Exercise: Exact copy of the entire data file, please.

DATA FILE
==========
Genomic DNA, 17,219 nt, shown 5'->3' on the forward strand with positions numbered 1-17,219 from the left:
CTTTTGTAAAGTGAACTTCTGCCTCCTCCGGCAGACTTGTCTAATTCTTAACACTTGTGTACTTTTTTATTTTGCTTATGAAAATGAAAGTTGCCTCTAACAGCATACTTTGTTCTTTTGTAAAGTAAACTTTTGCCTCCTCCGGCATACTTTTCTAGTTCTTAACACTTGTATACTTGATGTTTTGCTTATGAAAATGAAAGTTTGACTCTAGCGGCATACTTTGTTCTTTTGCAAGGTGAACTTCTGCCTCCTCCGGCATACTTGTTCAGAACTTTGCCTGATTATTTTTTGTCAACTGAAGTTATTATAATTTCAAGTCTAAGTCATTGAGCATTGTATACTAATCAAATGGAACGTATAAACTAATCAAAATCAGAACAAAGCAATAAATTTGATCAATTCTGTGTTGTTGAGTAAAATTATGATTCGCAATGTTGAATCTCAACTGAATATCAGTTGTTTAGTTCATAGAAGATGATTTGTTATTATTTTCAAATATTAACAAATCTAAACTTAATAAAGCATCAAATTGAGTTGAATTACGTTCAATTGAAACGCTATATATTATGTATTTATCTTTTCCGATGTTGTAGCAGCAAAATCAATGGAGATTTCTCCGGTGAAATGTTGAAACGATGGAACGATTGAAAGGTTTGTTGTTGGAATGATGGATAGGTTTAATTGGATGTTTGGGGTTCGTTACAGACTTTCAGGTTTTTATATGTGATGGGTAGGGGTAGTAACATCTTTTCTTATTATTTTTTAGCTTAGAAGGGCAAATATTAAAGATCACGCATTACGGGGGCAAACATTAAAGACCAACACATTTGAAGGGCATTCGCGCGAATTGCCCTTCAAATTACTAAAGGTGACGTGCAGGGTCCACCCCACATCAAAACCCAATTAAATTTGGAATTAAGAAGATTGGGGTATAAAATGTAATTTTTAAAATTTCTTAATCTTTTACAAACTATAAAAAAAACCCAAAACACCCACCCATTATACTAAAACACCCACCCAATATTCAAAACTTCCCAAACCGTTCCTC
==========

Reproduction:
Genomic DNA, 17,219 nt, shown 5'->3' on the forward strand with positions numbered 1-17,219 from the left:
CTTTTGTAAAGTGAACTTCTGCCTCCTCCGGCAGACTTGTCTAATTCTTAACACTTGTGTACTTTTTTATTTTGCTTATGAAAATGAAAGTTGCCTCTAACAGCATACTTTGTTCTTTTGTAAAGTAAACTTTTGCCTCCTCCGGCATACTTTTCTAGTTCTTAACACTTGTATACTTGATGTTTTGCTTATGAAAATGAAAGTTTGACTCTAGCGGCATACTTTGTTCTTTTGCAAGGTGAACTTCTGCCTCCTCCGGCATACTTGTTCAGAACTTTGCCTGATTATTTTTTGTCAACTGAAGTTATTATAATTTCAAGTCTAAGTCATTGAGCATTGTATACTAATCAAATGGAACGTATAAACTAATCAAAATCAGAACAAAGCAATAAATTTGATCAATTCTGTGTTGTTGAGTAAAATTATGATTCGCAATGTTGAATCTCAACTGAATATCAGTTGTTTAGTTCATAGAAGATGATTTGTTATTATTTTCAAATATTAACAAATCTAAACTTAATAAAGCATCAAATTGAGTTGAATTACGTTCAATTGAAACGCTATATATTATGTATTTATCTTTTCCGATGTTGTAGCAGCAAAATCAATGGAGATTTCTCCGGTGAAATGTTGAAACGATGGAACGATTGAAAGGTTTGTTGTTGGAATGATGGATAGGTTTAATTGGATGTTTGGGGTTCGTTACAGACTTTCAGGTTTTTATATGTGATGGGTAGGGGTAGTAACATCTTTTCTTATTATTTTTTAGCTTAGAAGGGCAAATATTAAAGATCACGCATTACGGGGGCAAACATTAAAGACCAACACATTTGAAGGGCATTCGCGCGAATTGCCCTTCAAATTACTAAAGGTGACGTGCAGGGTCCACCCCACATCAAAACCCAATTAAATTTGGAATTAAGAAGATTGGGGTATAAAATGTAATTTTTAAAATTTCTTAATCTTTTACAAACTATAAAAAAAACCCAAAACACCCACCCATTATACTAAAACACCCACCCAATATTCAAAACTTCCCAAACCGTTCCTC